The Bełchatów basin, which incorporates two lignite fields, is situated in central Poland. The open-cast mine is expected to remain in operation until 2038 and supplies the 4400 MW Bełchatów power plant, which provides 20 per cent of Poland’s power requirements. The countries lignite mining areas are expected to maintain annual production output at current levels of around 60 million tonnes as lignite is expected to play an important role in Poland’s energy supply until at least 2030 (Source: Euracoal, Poland country report, Dec 2014).

Government policy for the industry is based the following specific objectives:

  • ensuring energy security of the country by satisfying the domestic demand for hard coal, including utilisation of coal for production of liquid and gaseous fuels
  • maintaining competitiveness of Polish hard coal in conditions of free market economy
  • ensuring stable deliveries of hard coal of the required quality to domestic and foreign customers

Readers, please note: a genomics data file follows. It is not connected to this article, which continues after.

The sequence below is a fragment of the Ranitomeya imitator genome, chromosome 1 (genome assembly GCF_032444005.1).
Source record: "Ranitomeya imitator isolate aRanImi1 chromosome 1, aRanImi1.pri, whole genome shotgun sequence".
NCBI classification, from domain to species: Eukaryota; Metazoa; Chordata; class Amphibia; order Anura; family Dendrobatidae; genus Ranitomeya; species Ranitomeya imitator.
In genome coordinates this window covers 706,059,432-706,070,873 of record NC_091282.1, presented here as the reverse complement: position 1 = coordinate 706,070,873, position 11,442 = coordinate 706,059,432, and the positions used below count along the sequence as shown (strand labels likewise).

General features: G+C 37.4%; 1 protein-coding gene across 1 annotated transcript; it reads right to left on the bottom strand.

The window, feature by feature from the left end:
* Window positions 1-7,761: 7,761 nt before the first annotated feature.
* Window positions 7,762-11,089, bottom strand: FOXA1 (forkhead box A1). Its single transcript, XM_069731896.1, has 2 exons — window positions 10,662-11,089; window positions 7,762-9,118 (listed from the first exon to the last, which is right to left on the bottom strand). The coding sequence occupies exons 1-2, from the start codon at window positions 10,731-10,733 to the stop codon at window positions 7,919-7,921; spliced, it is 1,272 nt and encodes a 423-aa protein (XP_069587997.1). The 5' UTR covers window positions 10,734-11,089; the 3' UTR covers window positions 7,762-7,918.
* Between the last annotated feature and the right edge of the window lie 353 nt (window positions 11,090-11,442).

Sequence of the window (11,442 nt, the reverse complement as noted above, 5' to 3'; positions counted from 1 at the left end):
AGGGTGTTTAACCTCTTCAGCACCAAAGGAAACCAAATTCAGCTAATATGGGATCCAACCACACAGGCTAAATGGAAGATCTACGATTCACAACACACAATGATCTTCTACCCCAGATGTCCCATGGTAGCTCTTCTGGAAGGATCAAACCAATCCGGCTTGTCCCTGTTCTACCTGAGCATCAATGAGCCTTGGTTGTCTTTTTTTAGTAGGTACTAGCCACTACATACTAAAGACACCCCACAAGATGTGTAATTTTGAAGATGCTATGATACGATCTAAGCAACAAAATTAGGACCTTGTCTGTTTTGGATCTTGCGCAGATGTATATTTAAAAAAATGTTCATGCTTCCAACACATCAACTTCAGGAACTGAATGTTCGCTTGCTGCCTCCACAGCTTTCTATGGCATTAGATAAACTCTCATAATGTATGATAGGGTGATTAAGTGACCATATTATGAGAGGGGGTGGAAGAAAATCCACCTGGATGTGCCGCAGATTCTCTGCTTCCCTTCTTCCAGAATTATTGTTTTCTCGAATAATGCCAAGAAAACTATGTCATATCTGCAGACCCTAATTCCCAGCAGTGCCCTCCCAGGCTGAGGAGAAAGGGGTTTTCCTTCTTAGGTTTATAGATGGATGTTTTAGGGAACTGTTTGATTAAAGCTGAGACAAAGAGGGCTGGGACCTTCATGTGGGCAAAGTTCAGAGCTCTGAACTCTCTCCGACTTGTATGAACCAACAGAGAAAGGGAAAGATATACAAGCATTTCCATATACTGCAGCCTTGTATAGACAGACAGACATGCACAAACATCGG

• utilisation of modern technologies in the hard coal mining sector to improve price competitiveness, occupational safety, environmental protection and to create the basis for technological and scientific development in particular in the Silesia and Małopolska region.


Australian organisations can offer solutions to assist the Polish coal sector, as it undertakes extensive transition and modernisation. Australian expertise is acknowledged and valued by local coal producers, partnering with local companies can assist the local industry to improve its operational efficiency, mine safety and deal with the significant issue of methane extraction. Areas to consider are:

  • mine planning and optimisation
  • equipment and services to support modernisation including automation, underground communication systems and other technologies
  • improved drilling technologies, especially directional drilling and navigation capabilities
  • efficient coal-bed methane extraction, collection and utilisation